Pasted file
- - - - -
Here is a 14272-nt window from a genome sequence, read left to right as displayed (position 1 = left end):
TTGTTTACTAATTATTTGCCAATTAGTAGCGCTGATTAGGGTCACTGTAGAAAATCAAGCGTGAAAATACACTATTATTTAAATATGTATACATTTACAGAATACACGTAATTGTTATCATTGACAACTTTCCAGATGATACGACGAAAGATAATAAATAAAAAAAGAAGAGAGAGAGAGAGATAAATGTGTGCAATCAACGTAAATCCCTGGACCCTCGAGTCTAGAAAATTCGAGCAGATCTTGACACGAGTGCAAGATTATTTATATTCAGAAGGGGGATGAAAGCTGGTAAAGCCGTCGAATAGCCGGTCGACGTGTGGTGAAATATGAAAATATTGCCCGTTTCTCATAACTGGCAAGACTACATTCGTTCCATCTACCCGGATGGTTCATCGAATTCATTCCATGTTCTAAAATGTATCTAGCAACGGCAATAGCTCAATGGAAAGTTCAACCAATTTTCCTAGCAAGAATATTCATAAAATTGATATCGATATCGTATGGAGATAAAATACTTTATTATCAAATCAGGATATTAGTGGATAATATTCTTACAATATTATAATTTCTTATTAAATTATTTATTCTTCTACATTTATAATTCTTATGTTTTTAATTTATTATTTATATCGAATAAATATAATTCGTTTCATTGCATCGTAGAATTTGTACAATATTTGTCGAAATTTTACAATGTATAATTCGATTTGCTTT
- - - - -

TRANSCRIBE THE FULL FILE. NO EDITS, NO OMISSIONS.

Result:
Here is a 14272-nt window from a genome sequence, read left to right as displayed (position 1 = left end):
TTGTTTACTAATTATTTGCCAATTAGTAGCGCTGATTAGGGTCACTGTAGAAAATCAAGCGTGAAAATACACTATTATTTAAATATGTATACATTTACAGAATACACGTAATTGTTATCATTGACAACTTTCCAGATGATACGACGAAAGATAATAAATAAAAAAAGAAGAGAGAGAGAGAGATAAATGTGTGCAATCAACGTAAATCCCTGGACCCTCGAGTCTAGAAAATTCGAGCAGATCTTGACACGAGTGCAAGATTATTTATATTCAGAAGGGGGATGAAAGCTGGTAAAGCCGTCGAATAGCCGGTCGACGTGTGGTGAAATATGAAAATATTGCCCGTTTCTCATAACTGGCAAGACTACATTCGTTCCATCTACCCGGATGGTTCATCGAATTCATTCCATGTTCTAAAATGTATCTAGCAACGGCAATAGCTCAATGGAAAGTTCAACCAATTTTCCTAGCAAGAATATTCATAAAATTGATATCGATATCGTATGGAGATAAAATACTTTATTATCAAATCAGGATATTAGTGGATAATATTCTTACAATATTATAATTTCTTATTAAATTATTTATTCTTCTACATTTATAATTCTTATGTTTTTAATTTATTATTTATATCGAATAAATATAATTCGTTTCATTGCATCGTAGAATTTGTACAATATTTGTCGAAATTTTACAATGTATAATTCGATTTGCTTT